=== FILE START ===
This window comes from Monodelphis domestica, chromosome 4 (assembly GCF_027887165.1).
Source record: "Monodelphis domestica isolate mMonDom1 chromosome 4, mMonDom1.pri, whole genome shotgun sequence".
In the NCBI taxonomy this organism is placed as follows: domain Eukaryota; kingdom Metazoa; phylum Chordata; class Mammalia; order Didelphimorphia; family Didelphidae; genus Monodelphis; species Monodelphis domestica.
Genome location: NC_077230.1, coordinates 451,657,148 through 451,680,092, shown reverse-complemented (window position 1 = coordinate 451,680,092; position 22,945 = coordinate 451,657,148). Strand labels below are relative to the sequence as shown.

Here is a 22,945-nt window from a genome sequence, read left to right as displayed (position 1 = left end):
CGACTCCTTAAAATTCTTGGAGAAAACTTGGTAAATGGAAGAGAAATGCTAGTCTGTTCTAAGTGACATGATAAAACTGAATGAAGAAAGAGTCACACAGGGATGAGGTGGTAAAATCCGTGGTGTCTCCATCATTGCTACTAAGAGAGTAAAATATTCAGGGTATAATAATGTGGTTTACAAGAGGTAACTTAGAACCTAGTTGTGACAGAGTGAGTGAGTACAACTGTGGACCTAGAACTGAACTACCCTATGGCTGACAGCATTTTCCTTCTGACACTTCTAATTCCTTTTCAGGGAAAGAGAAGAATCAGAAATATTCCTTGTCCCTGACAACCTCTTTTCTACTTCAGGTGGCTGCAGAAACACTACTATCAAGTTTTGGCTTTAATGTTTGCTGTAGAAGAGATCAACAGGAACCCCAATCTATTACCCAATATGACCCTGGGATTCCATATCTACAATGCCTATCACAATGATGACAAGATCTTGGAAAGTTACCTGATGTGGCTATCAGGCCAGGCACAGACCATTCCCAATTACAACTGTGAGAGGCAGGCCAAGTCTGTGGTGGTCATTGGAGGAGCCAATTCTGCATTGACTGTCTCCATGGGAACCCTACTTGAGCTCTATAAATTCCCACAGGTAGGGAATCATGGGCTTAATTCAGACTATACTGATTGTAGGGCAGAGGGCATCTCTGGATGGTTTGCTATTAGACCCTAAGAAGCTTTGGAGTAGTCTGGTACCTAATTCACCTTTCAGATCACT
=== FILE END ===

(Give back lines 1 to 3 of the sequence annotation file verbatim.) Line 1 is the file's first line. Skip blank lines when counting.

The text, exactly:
This window comes from Monodelphis domestica, chromosome 4 (assembly GCF_027887165.1).
Source record: "Monodelphis domestica isolate mMonDom1 chromosome 4, mMonDom1.pri, whole genome shotgun sequence".
In the NCBI taxonomy this organism is placed as follows: domain Eukaryota; kingdom Metazoa; phylum Chordata; class Mammalia; order Didelphimorphia; family Didelphidae; genus Monodelphis; species Monodelphis domestica.